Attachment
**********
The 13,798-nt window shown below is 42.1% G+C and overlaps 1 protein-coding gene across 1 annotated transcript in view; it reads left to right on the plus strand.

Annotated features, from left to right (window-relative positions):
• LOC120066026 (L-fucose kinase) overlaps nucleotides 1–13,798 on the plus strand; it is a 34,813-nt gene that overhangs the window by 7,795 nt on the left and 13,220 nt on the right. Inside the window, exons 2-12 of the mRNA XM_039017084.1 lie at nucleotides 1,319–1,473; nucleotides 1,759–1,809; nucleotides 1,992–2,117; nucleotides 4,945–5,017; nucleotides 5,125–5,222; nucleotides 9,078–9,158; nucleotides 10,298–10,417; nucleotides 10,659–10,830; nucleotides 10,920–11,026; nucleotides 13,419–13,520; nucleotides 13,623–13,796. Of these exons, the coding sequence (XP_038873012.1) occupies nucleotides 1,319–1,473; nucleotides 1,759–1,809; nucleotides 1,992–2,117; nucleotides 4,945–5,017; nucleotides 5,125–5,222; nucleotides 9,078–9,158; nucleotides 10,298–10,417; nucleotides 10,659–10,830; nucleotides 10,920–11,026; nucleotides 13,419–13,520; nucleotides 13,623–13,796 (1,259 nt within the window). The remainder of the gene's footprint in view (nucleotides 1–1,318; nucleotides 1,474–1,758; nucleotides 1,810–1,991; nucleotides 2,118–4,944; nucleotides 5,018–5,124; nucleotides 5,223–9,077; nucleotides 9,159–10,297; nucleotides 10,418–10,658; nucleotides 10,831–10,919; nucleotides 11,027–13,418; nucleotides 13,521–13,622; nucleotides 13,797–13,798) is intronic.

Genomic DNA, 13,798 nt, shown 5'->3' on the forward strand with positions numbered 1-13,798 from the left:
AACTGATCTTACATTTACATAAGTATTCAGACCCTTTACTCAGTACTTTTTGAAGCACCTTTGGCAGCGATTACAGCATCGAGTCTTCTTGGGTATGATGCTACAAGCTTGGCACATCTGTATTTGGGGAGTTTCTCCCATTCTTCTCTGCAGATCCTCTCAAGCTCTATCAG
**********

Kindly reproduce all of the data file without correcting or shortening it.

The 13,798-nt window shown below is 42.1% G+C and overlaps 1 protein-coding gene across 1 annotated transcript in view; it reads left to right on the plus strand.

Annotated features, from left to right (window-relative positions):
• LOC120066026 (L-fucose kinase) overlaps nucleotides 1–13,798 on the plus strand; it is a 34,813-nt gene that overhangs the window by 7,795 nt on the left and 13,220 nt on the right. Inside the window, exons 2-12 of the mRNA XM_039017084.1 lie at nucleotides 1,319–1,473; nucleotides 1,759–1,809; nucleotides 1,992–2,117; nucleotides 4,945–5,017; nucleotides 5,125–5,222; nucleotides 9,078–9,158; nucleotides 10,298–10,417; nucleotides 10,659–10,830; nucleotides 10,920–11,026; nucleotides 13,419–13,520; nucleotides 13,623–13,796. Of these exons, the coding sequence (XP_038873012.1) occupies nucleotides 1,319–1,473; nucleotides 1,759–1,809; nucleotides 1,992–2,117; nucleotides 4,945–5,017; nucleotides 5,125–5,222; nucleotides 9,078–9,158; nucleotides 10,298–10,417; nucleotides 10,659–10,830; nucleotides 10,920–11,026; nucleotides 13,419–13,520; nucleotides 13,623–13,796 (1,259 nt within the window). The remainder of the gene's footprint in view (nucleotides 1–1,318; nucleotides 1,474–1,758; nucleotides 1,810–1,991; nucleotides 2,118–4,944; nucleotides 5,018–5,124; nucleotides 5,223–9,077; nucleotides 9,159–10,297; nucleotides 10,418–10,658; nucleotides 10,831–10,919; nucleotides 11,027–13,418; nucleotides 13,521–13,622; nucleotides 13,797–13,798) is intronic.

Genomic DNA, 13,798 nt, shown 5'->3' on the forward strand with positions numbered 1-13,798 from the left:
AACTGATCTTACATTTACATAAGTATTCAGACCCTTTACTCAGTACTTTTTGAAGCACCTTTGGCAGCGATTACAGCATCGAGTCTTCTTGGGTATGATGCTACAAGCTTGGCACATCTGTATTTGGGGAGTTTCTCCCATTCTTCTCTGCAGATCCTCTCAAGCTCTATCAG